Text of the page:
Q: What is the difference between a Treasury note and a US government bond? Are both subject to interest-rate fluctuations in the same way? Does anything cause the share price of a US government-bond mutual fund to fluctuate besides the interest rate? Is it just a given that a rise in interest rates means that bond-fund prices will fall? Is the increase in interest rates implemented the day of the announcement made by the Federal Reserve chairman? Does the Chairman usually make this announcement before Congress?
D.O., Little Rock, Ark.
A: The difference among Treasury bonds, notes, and bills is tied to their longevity. A bond typically matures in 20 or 30 years; a note in five to 10 years, and a bill anywhere from 91 days to one year.
You're right about price fluctuations when it comes to individual bonds, says Ashok Bhatia, comanager of Strong Government Securities and Strong Advisor Bond funds. "It's just math.... When interest rates rise, bond prices fall."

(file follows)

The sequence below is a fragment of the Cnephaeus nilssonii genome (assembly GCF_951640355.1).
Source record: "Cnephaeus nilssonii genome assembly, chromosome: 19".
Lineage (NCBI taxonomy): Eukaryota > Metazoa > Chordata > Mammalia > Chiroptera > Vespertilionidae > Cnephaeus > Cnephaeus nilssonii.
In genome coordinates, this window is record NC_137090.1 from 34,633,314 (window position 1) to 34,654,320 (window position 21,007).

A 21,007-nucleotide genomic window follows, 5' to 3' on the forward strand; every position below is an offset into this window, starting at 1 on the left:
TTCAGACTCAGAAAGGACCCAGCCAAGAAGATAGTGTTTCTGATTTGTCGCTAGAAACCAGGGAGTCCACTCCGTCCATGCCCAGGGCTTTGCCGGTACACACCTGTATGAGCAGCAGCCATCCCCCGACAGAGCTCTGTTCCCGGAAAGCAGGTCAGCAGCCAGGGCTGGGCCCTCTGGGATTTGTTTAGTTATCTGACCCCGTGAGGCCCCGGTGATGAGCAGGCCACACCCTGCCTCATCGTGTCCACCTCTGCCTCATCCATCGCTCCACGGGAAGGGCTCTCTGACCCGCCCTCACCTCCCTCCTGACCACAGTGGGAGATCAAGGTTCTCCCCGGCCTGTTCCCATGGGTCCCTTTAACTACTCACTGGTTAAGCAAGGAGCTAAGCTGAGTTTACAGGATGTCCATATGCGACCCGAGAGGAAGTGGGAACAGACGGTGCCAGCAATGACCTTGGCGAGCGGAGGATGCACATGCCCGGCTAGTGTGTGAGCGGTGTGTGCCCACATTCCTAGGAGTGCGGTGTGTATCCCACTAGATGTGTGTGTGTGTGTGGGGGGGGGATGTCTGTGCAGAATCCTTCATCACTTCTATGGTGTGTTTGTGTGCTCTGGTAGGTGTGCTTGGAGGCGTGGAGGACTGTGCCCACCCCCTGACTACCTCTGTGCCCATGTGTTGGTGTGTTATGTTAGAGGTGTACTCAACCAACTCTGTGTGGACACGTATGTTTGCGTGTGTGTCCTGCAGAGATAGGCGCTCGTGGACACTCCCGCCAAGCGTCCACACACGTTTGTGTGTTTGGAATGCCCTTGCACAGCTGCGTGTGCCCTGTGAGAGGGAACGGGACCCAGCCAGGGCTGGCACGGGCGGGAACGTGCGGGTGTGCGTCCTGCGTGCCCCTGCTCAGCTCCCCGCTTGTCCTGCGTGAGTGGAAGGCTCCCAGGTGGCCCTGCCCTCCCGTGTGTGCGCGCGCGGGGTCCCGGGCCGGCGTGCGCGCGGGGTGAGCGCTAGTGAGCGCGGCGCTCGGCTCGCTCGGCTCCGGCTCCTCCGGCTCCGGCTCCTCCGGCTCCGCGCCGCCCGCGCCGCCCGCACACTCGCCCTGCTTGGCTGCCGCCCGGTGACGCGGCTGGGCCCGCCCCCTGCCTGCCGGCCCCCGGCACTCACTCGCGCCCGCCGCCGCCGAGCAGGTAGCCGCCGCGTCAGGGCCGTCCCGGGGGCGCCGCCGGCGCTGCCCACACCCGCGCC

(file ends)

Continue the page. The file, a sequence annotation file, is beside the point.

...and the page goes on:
As for bond funds, Mr. Bhatia says a few other things impact the share price. For example, most government bond funds hold a range of assets, including US Treasuries, federal agency bonds such as Fannie Mae, and other mortgage-backed securities. The latter two often move with greater volatility than Treasuries. This year, for instance, Treasury rates have fallen a bunch, but agency and corporate rates have fallen even more.
As for the Federal Reserve, it sets one interest rate - the rate for overnight lending. The Fed meets according to a set timetable, usually eight times a year, when it considers changing this short-term rate. The Fed announces any change immediately after the meeting, and also releases a statement describing its views on the economy and monetary policy.
The Fed's well-known chairman, Alan Greenspan, periodically visits Congress to discuss his views on the economy. But this is unrelated to the actual changing of rates.
Bhatia says all other rates - from 2- to 30-year maturities and beyond - are determined by the market.